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Radioshack before the Palma Trophy in 2012

The 22nd edition of the Challenge Ciclista Mallorca, one of the traditional curtain raisers of the professional cycling calendar, begins amid much anticipation on the 3rd February. The four day event, which features a series of day races throughout the island, is a chance to see how the top teams are shaping up for the long season ahead. The race has had its fair share of drama in the past, most notably of all in during last years edition.

Mallorcan Drama in 2012

The trophy contested on the first day of the event in 2012, the traditional circuit around the port area of Palma, was the last time that Alberto Contador was able to cycle before he served his ban. The evening after the race, Contador flew to Madrid to receive the news that his ban for testing positive for a minute amount of clenbuterol was being upheld. This led to Andy Schleck being retrospectively crowned the (slightly reluctant) Tour de France champion on his team bus in Playa de Muro.

Being a series of one day events rather than a stage race, the big names did not contest the prizes (as well as Contador and Schleck, Cadel Evans and Juan Jose Cobo were among those in attendance). However, Team Sky started as they meant to go on for the rest of the year, with Lars Petter Nordhaug (now of Blanco Pro Cycling) picking up the most prestigious Deia trophy.

Last year, the races were ridden in some of the coldest temperatures ever seen in Mallorca; with daytime temperatures below zero in some areas. Indeed, the organisers has to take the unprecedented step of cancelling the most mountainous trophy, as the roads around Soller and high in the Tramuntana Mountains were completely blocked with snow. Early indications suggest that the weather will be much closer to the average this year; so riders will be more likely to need sun cream than their snow shoes!

The peloton passing Palma CathedralThe peloton passing Palma Cathedral

Exciting Line-Up for the Mallorca Challenge in 2013

The field this year is as strong as ever, with nine UCI Pro Tour teams and seven Continental Professional teams in attendance. The individual riders taking part have not been confirmed yet, but the squad lists promise that there will be many big names in attendance:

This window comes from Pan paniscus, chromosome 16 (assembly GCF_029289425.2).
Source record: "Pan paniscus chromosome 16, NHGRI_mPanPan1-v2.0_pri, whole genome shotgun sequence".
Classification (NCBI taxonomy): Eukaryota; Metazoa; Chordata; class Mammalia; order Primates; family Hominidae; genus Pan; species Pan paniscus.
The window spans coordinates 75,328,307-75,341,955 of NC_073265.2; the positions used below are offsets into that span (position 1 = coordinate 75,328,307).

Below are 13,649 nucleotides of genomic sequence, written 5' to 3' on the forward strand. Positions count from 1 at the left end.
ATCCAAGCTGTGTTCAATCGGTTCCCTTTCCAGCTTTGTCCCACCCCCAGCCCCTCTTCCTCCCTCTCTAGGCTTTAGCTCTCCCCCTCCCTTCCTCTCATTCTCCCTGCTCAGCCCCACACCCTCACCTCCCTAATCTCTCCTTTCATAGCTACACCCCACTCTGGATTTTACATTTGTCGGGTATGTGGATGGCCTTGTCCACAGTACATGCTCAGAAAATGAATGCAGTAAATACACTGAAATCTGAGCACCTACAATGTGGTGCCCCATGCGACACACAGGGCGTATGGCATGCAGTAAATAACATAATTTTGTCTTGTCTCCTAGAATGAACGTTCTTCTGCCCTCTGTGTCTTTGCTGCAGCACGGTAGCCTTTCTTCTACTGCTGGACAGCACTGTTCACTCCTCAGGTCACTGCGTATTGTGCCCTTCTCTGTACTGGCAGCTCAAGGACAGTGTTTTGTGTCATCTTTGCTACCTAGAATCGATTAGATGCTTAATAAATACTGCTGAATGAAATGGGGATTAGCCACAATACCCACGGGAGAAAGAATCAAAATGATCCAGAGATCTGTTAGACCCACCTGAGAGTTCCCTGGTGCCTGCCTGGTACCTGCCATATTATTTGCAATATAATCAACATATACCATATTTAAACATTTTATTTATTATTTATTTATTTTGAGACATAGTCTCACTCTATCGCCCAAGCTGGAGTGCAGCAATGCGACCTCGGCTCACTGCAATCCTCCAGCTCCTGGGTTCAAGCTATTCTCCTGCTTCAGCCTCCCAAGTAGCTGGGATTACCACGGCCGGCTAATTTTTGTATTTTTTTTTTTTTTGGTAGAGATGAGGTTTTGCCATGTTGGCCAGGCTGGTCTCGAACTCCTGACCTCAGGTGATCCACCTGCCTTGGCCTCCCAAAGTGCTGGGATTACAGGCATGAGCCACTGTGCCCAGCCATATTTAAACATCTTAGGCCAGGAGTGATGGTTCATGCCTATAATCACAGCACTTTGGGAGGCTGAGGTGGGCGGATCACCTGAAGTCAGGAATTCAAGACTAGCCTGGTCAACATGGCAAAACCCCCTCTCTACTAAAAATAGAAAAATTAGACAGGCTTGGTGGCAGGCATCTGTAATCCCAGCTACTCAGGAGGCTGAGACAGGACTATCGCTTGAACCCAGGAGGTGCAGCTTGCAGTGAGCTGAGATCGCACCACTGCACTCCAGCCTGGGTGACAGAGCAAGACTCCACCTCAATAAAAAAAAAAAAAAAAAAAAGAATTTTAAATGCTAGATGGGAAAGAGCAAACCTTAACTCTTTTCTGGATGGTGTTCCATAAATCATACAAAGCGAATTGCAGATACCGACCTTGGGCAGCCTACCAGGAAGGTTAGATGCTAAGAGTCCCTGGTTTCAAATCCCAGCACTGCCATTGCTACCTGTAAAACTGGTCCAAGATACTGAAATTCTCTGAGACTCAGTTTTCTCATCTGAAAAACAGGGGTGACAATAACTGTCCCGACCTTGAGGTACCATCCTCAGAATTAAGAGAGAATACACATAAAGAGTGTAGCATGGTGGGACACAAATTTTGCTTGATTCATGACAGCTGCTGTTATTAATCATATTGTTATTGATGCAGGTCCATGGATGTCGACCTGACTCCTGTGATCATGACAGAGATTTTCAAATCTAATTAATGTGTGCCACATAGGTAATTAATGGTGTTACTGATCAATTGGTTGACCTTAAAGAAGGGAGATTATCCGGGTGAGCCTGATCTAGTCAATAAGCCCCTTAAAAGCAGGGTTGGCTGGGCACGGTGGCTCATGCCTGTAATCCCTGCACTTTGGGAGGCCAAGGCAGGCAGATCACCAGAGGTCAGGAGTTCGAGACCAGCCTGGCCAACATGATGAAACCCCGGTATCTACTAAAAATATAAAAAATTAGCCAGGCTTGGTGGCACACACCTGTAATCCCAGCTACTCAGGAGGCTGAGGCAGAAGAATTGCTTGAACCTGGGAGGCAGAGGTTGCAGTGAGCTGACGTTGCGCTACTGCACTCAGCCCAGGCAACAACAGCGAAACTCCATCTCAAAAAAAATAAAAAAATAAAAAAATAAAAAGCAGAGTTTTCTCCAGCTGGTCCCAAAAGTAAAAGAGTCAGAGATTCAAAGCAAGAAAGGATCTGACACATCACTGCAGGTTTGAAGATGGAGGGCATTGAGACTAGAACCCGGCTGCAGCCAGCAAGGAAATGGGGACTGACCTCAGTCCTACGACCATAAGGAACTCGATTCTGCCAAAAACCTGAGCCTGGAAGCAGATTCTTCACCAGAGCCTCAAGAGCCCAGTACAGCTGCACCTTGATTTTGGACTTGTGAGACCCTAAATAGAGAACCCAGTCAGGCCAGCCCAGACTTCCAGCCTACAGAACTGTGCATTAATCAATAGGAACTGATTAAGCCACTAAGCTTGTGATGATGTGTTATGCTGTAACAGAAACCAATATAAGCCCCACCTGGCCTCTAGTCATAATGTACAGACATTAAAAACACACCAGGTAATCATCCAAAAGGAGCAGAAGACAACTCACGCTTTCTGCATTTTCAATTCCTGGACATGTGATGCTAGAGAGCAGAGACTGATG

Selected riders on the squad lists include:

Team Sky - Bradley Wiggins, Chris Froome, Rigoberto Uran
Lotto Belisol - Andre Greipel, Jurgen Van Den Broeck
Omega Pharma-Quickstep - Tony Martin
Euskatel Euskadi - Igor Anton
Movistar - Alejandro Valverde, Jose Rojas
Garmin Sharp - Tyler Farrar
Blanco Pro Cycling - Luis Leon Sanchez, Robert Gesink
Lampre Merida - Damiano Cunego, Alessandro Petacchi
Katusha - Joaquim Rodriguez

It's unlikely that many of these riders will challenge for the trophies, but it is always interesting to see how they are going early in the season. The pace of the trophies is often high for an event so early in the season, so it can give a good indication of riders who are perhaps looking to peak a bit earlier for the classics and Giro d'Italia.

Hairpins of Coll de Soller, on the route of the Alcudia Trophy

A Route For Everyone

The four trophies are on differing terrain through the island. The routes will be well known to those of you who have visited Mallorca before, and can be used to whet your appetite for those booked on either our Mountains of Mallorca or Rural Mallorca cycling holidays.

The first day is a circuit around Palma; the route is flat and will be ridden hard and fast, with many seperate groups probably forming from the early stages. It is notoriously difficult to pick a winner from this kind of race, but there is a good chance of a small group finishing in a bunch sprint.

The second trophy is in the south of the island; following the rolling roads typical to this region. In a stage race, you would expect the peloton to all finish together on a circuit such as this, however, there is enough climbing to shake off the sprinters and turn it into a potentially exciting stage.

The most anticipated trophy, however, is on day three as the route traverses the Tramuntana Mountains. Most people that have cycled in Mallorca will be familiar with the twisting roads around Deia, the steep climb from Soller to Puig Major, and the undulating roads towards the monastery at Lluc. This route promises to really split the pack apart, and will let us see how the riders are climbing early in the season. Expect attacks on this stage from the local Mallorcan riders, with elder statesman Joan Horrach (Madison Genesis) likely to chance his arm.

The final trophy is in the north of the island in prime cycling territory. Bradley Wiggins has a house in Puerto Pollensa and trains there regularly, so, if he is still in the event by the fourth day, don't rule out a confidence boosting performance from the Tour de France champion on roads that he knows well. This trophy has several climbs, including Puig Major from the easier east side and the numerous tight hairpins of the Coll de Soller.

If you would like any more information about cycling in Mallorca, or are interested in any of our cycle tours around the region, please feel free to contact us - we would be happy to help.